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The process of biosynthesis of glycogen from glucose is known as glycogenesis. This occurs in all the tissues of the body but the major sites are liver and muscles. A considerable amount is synthesised in kidney also.
Glycogenesis is a very essential process since the excess of glucose is converted and stored up as glycogen which could be utilised at the time of requirement. In the absence of this process the tissues are exposed to excess of glucose immediately after a meal and they are starved of it at other times. The following are the various reactions of glycogenesis.
Glucose is phosphorylated to glucose 6-phosphate, a reaction that is common to the first reaction in the pathway of glycolysis from glucose. This reaction is catalysed by hexokinase in muscle and glucokinase in liver in the presence of ATP.
Glucose 6-phosphate is then reversibly converted to glucose 1-phosphate in a reaction catalysed by enzyme phosphogluco mutase. This process requires Mg2+ and a small amount of glucose 1,6-diphosphate as coenzyme.
The glucose 1-phosphate is then activated by the energy produced by the hydrolysis of uridine triphosphate (UTP) in the presence of uridine diphosphate glucose pyrophophosrylase. This is a key reaction in glycogen biosynthesis.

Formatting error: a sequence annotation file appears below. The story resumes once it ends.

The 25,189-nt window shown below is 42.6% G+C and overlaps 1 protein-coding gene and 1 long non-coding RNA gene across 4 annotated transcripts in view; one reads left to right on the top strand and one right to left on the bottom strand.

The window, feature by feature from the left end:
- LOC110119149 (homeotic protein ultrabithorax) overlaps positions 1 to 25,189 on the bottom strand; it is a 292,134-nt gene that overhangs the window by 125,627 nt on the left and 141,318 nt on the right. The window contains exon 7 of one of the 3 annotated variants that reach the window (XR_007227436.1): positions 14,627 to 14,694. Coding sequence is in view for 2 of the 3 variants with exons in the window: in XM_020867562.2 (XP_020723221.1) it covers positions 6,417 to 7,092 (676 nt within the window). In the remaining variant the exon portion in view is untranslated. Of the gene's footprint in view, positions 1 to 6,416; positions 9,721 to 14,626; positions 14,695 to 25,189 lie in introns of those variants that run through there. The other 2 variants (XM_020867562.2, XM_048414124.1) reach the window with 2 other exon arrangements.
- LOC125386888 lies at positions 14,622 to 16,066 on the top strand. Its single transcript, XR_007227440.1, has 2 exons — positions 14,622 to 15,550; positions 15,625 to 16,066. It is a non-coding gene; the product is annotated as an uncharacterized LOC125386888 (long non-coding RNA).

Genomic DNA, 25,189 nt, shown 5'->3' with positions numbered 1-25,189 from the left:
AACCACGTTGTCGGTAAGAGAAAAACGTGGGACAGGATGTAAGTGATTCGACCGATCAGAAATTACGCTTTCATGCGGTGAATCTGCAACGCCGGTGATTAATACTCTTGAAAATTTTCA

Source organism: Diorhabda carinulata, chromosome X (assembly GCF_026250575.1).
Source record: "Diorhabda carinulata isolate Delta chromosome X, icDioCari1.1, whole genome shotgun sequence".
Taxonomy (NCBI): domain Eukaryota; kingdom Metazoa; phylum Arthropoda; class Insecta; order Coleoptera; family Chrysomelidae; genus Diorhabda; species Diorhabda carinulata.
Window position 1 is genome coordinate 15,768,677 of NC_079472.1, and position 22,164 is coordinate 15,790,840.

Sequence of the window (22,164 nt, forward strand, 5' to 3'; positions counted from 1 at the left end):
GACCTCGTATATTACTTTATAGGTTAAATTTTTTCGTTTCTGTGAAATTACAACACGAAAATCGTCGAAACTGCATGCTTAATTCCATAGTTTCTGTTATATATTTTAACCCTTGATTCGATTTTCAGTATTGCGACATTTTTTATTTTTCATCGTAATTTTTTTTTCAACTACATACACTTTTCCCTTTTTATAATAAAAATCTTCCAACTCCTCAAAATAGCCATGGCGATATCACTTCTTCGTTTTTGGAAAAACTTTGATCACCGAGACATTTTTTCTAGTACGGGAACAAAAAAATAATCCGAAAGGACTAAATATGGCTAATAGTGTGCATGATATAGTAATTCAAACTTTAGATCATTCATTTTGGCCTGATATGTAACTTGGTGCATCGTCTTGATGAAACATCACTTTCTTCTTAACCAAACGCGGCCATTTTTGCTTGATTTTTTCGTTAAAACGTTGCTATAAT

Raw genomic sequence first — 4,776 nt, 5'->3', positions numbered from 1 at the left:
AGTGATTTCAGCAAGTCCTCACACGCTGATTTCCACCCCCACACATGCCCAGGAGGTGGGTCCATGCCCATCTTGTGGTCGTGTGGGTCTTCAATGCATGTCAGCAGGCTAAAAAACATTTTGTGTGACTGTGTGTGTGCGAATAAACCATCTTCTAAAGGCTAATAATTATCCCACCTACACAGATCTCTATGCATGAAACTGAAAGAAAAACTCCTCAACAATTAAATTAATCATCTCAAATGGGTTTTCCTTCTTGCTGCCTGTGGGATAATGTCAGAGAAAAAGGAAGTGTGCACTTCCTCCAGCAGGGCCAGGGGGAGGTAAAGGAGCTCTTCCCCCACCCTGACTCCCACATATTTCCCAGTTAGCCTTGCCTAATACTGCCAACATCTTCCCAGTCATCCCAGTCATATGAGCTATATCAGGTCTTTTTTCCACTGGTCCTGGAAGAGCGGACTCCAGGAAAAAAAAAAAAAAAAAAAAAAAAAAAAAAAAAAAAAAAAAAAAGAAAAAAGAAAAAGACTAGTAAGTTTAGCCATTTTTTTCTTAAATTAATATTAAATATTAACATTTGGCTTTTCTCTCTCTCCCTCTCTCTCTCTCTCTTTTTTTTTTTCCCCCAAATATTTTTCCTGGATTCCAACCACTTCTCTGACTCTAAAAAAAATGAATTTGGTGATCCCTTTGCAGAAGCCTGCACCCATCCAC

UDP-glucose is the immediate donor of glucose residues in the reaction catalyzed by glycogen synthase, which promotes the transfer of the glucose residue from UDP-glucose to a nonreducing end of a branched glycogen chain.
When the chain has become long with more than 8 glucose units, a second enzyme, namely branching enzyme amylo 1-4 to 1-6 transglycosylase acts on the glycogen and helps in joining of 1,4 glycogen chain with a similar neighbouring chain to form α 1-6 linkage, thus forming a branching point in the molecule. Glycogen thus formed may be stored in liver, muscles and tissues.
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